If these final rankings are anywhere close to how the draft will look, there are going to be a great number of steals throughout the draft.
Where is Ovchinnikov?
In the midterm rankings, Dmitri Ovchinnikov was ranked at 74 among European skaters. In the final rankings, he was left off. That puts him below the top-140 and he’s among 10 players who found themselves left off the latest ranking.
There are very mixed thoughts about the Russian forward. Some think he could be as high as a second-round pick and others think he isn’t much of a player. Personally, I had him at 97 in my February rankings. He just wrapped up an MHL season that saw him collect 55 points in 54 games, after putting up seven points in 40 games in 2018-19. The 2019-20 numbers are a 1.04 point-per-game rate – the seventh most productive season in the MHL ever.
A team needs to take a chance on this young player, as they won’t be disappointed. He’s a speedy forward with a nose for the net and appears to hold his own in both ends. He’ll be a long-term project, but it’s a project worth investing in. You want your team to draft Ovchinnikov.
Jurmo, Khusnutdinov Are No Longer Sleepers
Among risers in the rankings, two stood out to me who were largely pegged as sleepers through the season. Those players are Marat Khusnutdinov and Joni Jurmo. They are very much on everyone’s radar now – as they should be.
I’ll admit that Jurmo wasn’t on my radar enough through the season. He’s a mobile defender who is already 6-foot-4 and 190 pounds. He’s been compared to Philip Broberg for his puck-carrying and his skating ability. He’s not going to be on many highlight reels, but there’s a lot to like about the big defender.
Khusnutdinov came in February rankings at 34. Some even have him as a first-round prospect, which he very well could be. He’s a creative player who continues to produce at a high level no matter where he is in the lineup. He has great skating ability and surprising strength for a 5-foot-11 player. He’s going to be exciting to watch.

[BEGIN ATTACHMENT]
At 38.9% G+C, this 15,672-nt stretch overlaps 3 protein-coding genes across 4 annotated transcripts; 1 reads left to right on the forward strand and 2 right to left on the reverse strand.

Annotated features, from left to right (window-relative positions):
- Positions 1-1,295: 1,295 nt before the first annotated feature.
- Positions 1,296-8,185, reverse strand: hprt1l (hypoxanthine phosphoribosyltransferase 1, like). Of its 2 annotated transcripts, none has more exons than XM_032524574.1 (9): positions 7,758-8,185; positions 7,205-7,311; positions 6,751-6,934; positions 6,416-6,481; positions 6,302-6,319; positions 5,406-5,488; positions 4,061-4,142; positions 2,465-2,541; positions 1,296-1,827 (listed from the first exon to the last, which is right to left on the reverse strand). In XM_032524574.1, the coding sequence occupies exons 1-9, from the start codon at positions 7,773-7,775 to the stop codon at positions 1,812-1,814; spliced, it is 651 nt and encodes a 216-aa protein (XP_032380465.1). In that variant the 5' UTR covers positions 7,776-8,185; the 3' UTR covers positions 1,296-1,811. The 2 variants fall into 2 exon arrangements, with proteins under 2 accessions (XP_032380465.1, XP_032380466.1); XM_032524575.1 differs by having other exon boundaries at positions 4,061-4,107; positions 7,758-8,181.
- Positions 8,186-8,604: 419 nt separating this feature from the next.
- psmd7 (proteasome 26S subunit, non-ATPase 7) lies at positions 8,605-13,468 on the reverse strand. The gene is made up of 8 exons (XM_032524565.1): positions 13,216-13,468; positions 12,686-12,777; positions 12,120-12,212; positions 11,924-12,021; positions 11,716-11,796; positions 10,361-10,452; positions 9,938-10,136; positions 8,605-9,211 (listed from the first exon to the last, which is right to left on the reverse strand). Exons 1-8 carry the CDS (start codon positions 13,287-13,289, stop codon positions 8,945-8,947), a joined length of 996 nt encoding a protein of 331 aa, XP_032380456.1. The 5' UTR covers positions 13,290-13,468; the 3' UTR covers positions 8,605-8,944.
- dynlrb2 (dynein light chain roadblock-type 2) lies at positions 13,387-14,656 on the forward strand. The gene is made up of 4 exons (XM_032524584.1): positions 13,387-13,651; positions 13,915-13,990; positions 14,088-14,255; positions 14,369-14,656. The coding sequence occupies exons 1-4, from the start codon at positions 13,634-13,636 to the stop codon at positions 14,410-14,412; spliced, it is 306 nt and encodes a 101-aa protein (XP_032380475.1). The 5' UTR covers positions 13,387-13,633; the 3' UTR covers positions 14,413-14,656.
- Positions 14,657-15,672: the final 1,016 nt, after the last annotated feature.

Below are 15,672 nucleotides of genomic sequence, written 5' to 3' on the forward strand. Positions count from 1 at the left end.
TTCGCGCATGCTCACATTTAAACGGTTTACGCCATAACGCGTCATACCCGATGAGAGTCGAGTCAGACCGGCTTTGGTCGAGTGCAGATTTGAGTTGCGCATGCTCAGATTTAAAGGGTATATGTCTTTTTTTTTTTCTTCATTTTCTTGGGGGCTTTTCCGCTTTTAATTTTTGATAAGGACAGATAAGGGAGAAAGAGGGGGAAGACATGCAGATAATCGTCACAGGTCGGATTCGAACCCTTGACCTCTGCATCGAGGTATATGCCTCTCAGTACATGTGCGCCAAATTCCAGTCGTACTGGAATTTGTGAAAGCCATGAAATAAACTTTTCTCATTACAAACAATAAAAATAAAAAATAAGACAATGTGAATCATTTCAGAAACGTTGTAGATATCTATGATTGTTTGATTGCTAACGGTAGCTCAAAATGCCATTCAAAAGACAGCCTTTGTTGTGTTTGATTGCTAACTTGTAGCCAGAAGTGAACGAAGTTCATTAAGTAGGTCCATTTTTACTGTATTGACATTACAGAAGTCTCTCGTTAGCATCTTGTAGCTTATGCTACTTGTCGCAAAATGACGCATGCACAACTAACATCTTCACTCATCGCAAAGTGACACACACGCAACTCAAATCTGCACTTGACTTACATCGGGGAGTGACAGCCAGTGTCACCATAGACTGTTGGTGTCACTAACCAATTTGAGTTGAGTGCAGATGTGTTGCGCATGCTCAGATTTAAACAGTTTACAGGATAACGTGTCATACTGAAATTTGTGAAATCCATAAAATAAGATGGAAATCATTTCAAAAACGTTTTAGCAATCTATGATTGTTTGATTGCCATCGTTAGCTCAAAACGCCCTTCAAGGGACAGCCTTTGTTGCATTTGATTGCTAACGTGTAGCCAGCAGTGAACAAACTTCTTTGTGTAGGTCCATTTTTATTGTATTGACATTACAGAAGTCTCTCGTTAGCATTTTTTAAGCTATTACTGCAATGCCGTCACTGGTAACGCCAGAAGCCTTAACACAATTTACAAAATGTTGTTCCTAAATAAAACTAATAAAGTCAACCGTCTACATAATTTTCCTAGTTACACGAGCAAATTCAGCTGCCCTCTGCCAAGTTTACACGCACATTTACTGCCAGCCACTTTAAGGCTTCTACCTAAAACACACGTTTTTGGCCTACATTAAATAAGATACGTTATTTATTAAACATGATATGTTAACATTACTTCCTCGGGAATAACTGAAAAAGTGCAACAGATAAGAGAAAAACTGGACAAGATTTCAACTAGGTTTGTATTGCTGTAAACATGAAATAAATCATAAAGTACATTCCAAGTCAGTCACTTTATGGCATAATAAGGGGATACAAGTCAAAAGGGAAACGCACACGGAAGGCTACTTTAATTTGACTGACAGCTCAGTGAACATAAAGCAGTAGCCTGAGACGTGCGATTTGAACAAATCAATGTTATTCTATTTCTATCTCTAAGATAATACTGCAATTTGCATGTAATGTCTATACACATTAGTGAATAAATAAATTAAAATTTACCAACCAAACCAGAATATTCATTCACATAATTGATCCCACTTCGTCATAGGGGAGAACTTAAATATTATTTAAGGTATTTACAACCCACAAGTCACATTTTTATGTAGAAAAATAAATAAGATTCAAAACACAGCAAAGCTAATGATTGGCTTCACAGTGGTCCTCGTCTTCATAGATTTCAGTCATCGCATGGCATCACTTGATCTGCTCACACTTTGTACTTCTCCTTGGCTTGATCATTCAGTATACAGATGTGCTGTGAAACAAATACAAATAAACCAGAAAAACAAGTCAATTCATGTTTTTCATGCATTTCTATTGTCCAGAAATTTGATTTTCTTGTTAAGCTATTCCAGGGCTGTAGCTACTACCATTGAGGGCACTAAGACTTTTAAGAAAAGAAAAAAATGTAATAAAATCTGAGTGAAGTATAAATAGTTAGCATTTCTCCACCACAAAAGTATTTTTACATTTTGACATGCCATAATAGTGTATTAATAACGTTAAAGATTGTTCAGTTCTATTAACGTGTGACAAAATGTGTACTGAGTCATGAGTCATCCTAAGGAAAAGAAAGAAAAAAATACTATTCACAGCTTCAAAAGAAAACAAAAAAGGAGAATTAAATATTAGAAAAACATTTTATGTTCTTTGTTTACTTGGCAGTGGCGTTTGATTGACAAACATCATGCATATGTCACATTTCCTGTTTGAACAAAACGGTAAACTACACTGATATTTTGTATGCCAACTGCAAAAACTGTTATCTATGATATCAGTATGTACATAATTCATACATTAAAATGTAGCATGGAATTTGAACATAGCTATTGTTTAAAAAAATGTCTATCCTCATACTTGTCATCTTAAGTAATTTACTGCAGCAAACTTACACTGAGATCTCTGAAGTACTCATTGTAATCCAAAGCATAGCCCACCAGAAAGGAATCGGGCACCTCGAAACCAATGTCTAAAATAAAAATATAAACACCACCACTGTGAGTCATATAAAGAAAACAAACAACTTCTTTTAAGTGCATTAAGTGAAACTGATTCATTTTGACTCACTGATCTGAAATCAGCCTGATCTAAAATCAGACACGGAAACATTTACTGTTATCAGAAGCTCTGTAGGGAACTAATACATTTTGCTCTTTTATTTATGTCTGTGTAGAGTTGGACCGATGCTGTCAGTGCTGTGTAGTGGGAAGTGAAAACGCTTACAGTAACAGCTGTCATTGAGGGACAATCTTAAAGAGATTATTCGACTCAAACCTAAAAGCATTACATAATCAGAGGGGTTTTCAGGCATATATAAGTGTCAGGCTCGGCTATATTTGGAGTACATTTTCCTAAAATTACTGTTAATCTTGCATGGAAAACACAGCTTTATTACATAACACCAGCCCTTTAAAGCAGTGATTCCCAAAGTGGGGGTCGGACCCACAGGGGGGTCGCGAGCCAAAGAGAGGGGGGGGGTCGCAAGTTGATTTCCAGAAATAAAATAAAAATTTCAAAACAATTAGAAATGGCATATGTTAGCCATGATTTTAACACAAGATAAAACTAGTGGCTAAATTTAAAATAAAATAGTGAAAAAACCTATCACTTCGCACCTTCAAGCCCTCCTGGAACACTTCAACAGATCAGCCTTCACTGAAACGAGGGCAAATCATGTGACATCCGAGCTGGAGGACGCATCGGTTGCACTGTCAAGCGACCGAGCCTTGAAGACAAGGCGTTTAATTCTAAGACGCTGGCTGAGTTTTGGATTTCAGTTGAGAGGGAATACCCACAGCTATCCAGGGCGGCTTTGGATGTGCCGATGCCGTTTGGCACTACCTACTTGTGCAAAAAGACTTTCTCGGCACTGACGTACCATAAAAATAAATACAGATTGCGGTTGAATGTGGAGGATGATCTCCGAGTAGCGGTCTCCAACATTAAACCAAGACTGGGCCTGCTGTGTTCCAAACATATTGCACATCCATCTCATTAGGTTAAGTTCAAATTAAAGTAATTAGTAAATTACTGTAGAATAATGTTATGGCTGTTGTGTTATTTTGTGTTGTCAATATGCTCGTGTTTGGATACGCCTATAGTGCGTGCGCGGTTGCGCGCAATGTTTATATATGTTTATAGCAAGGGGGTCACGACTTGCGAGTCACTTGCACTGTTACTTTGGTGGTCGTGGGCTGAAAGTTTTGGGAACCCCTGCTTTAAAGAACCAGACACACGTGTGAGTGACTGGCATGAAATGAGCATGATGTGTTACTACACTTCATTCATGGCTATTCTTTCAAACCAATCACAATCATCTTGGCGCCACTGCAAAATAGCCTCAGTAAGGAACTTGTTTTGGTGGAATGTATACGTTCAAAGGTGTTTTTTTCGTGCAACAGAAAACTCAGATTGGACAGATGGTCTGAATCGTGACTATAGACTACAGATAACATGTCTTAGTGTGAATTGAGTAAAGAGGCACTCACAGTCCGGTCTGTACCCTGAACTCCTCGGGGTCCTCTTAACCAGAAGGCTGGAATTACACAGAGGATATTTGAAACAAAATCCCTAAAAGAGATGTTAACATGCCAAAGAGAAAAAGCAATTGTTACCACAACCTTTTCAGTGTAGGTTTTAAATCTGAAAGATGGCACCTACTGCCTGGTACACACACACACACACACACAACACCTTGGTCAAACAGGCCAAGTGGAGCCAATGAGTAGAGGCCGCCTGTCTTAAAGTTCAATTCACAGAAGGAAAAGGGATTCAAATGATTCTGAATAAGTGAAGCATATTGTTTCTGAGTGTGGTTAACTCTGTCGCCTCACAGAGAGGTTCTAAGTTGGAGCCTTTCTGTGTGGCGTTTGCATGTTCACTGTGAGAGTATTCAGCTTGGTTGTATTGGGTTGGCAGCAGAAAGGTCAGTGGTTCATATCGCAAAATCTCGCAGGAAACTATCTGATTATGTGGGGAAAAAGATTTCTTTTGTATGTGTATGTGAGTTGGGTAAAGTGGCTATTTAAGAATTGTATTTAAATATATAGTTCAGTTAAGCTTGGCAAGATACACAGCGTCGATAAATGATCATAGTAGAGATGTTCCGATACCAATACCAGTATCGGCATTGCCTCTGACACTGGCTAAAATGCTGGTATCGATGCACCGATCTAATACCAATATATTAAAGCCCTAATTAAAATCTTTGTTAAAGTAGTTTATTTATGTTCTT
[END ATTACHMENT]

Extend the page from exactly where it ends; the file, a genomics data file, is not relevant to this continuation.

Zion Nybeck May Be the Steal of the Draft
If Zion Nybeck was at least three inches taller (he’s 5-foot-8) and 10 pounds heavier (he’s 176 pounds now). Looking at just skill, I think Nybeck is a top-20 prospect in this draft. He has great skating, puck handling, and offensive awareness. He’s also good in his own end and his motor is always running on full tilt.
Still, Nybeck finds himself at 29th in the final rankings after coming in at 16th in the midterm rankings (also too low). This comes after the Swedish forward set the U18 record for scoring in the SuperElit, leading the league with 66 points in 42 games. He did this despite missing a great deal of time while he played in the SHL for 15 games. He was just five points away from the all-time record.
Yes, he’s a small forward. That is increasingly becoming less of a factor at the NHL. He needs to continue to improve his skating, and he needs to put on some size and strength, but the tools are there for Nybeck to be a dynamic player.
Additional Takeaways from the 2020 NHL Central Scouting Final Rankings
- Helge Grans shot up the ranks, going from 21 to 6 among European skaters. This puts him over fellow Swedish defenders Emil Andrae and William Wallinder as well as Finnish defensemen Topi Niemala and Eemil Viro. The defenders that will be selected after Drysdale and Sanderson look like they could go in any order at this point.
- Emil Heineman is getting some love, shooting up from 86 to 26. He plays a very mature game and just had a breakout season for Leksands IF J20, putting up 41 points in 29 games.
- The final rankings saw numerous new players make the cut. Among the standouts in my eyes are Grant Slukynsky, Matej Kaslik, Evan Vierling, Ben Shoen, Lleyton Moore, and Jacob Dion. Brett Brochu is an interesting goaltender who cracked the list.
- While there were numerous players to make the list, there were still some left off. On top of Ovchinnikov, goaltender Artur Akhtyamov and overager Xavier Simoneau are two that stand out to me to being left off.
- While I will put Ridley Greig higher on my final rankings, I’m surprised to see him at 14th, let alone above players like Connor Zary, Tyson Foerster, and Jacob Perrault.
- Zayne Wisdom soars from 90 to 54. It’s time to jump on the Wisdom train if you haven’t already.
- My final point is about QMJHL defenseman of the year finalist William Villeneuve. Down at 99th, that’s way too low, even with a rise from 108th. I’d expect to see him much higher come draft day. At least he should be.
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Starting out as an Ottawa Senators contributor for The Hockey Writers, Josh is now an editor and at-large contributor, focusing on prospects, the NHL Draft, hockey history, and breaking news stories.